**Demodectic Mange according to the book, Muller & Kirk's Small Animal Dermatology 6th Edition.
Also called demodicosis or Red Mange, demodectic mange in dogs is caused by a sensitivity to and overpopulation of Demodex canis as the animal's immune system is unable to keep the mites in check. This is a mite that occurs naturally in the hair follicles of most dogs in low numbers around the face and other areas of the body. In most dogs, these mites never cause problems. However, in certain situations, such as an under-developed or impaired immune system, intense stress, or malnutrition, the mites can reproduce rapidly, causing symptoms in sensitive dogs that range from mild irritation and hair loss on a small patch of skin to severe and widespread inflammation, secondary infection, and—in rare cases—a life-threatening condition. Small patches of demodicosis often correct themselves over time as the dog's immune system matures, although treatment is usually recommended.
Minor cases of demodectic mange usually do not cause much itching but might cause pustules on the dog's skin, redness, scaling, hair loss, or any combination of these. It most commonly appears first on the face, around the eyes, or at the corners of the mouth, and on the forelimbs and paws.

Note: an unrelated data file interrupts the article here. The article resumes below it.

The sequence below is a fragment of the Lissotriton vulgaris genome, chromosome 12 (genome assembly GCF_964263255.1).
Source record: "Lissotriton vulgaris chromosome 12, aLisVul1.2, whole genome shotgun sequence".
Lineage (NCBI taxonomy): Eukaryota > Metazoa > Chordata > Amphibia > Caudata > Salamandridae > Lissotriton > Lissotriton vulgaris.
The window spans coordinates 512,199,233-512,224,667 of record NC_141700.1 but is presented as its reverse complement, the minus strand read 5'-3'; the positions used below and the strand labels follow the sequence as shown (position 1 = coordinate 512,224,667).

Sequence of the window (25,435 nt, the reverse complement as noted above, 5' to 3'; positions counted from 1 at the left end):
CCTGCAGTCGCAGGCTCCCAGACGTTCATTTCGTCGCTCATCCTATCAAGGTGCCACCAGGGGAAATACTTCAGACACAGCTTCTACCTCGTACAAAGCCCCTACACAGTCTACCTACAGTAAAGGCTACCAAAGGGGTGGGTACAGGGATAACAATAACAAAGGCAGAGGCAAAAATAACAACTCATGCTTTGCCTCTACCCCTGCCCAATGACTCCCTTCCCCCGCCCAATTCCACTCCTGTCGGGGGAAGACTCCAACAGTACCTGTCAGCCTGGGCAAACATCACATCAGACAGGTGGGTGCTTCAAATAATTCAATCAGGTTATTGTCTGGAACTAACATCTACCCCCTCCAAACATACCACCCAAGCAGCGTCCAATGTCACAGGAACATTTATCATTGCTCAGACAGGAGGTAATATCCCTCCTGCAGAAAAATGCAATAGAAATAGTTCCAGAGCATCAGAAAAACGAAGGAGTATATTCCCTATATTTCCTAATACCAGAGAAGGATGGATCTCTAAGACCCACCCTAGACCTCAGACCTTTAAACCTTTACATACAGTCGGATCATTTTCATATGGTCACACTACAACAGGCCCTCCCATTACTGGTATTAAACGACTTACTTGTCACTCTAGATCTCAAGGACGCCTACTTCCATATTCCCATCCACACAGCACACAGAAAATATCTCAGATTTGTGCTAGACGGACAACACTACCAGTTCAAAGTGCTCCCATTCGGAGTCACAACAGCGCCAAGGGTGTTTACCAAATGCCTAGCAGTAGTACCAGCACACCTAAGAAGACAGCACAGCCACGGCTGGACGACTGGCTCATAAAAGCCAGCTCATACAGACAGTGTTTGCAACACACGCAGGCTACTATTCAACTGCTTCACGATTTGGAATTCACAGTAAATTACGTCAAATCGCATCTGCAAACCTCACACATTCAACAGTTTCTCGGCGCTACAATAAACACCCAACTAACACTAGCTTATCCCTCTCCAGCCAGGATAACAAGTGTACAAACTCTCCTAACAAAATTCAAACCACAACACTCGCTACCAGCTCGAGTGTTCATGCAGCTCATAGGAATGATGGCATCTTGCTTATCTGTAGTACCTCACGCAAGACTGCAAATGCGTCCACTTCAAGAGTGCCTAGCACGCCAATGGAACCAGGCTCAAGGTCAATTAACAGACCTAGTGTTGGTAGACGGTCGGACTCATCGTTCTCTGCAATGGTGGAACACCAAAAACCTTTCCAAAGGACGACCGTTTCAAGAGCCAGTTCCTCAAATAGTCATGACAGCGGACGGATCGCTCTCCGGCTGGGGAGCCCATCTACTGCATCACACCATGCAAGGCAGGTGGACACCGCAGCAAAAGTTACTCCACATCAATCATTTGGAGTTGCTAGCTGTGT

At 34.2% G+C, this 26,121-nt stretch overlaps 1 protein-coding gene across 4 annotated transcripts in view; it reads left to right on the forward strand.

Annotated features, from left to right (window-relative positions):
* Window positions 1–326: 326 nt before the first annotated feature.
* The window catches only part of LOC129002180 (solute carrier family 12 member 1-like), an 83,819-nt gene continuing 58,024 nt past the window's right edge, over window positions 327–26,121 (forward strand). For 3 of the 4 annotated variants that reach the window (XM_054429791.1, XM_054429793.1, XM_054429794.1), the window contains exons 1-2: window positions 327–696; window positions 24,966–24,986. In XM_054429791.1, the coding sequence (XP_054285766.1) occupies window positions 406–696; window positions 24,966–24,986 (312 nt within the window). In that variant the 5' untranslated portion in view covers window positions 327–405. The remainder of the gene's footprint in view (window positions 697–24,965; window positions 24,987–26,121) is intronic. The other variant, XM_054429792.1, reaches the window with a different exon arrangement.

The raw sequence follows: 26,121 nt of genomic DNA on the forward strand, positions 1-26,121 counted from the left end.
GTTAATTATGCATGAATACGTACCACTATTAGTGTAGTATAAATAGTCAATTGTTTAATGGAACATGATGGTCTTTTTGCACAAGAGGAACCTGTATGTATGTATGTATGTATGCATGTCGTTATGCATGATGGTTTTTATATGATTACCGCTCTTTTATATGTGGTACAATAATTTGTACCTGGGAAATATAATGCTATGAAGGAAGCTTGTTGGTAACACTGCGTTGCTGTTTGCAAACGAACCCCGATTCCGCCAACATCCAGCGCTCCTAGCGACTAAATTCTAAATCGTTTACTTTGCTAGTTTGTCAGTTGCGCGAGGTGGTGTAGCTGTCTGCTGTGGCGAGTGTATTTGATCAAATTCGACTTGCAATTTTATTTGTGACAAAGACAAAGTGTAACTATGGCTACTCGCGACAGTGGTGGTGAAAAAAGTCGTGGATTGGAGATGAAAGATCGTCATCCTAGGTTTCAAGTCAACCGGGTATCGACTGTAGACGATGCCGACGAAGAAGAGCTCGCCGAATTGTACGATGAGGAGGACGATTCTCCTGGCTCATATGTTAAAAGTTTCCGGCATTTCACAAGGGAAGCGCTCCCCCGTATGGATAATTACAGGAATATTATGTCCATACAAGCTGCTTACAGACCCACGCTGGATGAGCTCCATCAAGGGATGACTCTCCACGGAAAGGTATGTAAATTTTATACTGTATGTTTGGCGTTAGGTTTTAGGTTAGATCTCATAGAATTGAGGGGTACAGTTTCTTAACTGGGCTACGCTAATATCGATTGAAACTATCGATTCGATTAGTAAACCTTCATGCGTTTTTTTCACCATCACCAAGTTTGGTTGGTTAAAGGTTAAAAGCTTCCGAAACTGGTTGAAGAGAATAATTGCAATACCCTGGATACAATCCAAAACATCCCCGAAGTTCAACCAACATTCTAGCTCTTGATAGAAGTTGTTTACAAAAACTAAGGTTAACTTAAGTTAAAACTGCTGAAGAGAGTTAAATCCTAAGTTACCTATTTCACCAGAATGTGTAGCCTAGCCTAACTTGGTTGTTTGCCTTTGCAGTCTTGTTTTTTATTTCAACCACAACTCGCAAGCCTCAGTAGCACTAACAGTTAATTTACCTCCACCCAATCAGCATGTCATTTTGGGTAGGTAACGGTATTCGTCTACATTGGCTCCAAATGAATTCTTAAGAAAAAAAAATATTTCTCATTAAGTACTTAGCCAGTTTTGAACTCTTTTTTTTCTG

In the more severe form, hair loss can occur in patches all over the body and might be accompanied by crusting, pain, enlarged lymph nodes, and deep skin infections.
Demodectic mange is not generally contagious to people, other animals, or even other dogs (except from mother to pup). However, the mite is zoonotic, and, upon infesting a human, will generally live in the hair follicles of the eyelashes and eyebrows. These mites thrive only on very specific hosts (dogs) and transmission usually occurs only from the mother to nursing puppies during the first few days after birth. The transmission of these mites from mother to pup is normal (which is why the mites are normal inhabitants of the dog's skin), but some individuals are sensitive to the mites, which can lead to the development of demodectic mange.
[Biggie gets a soothing bath]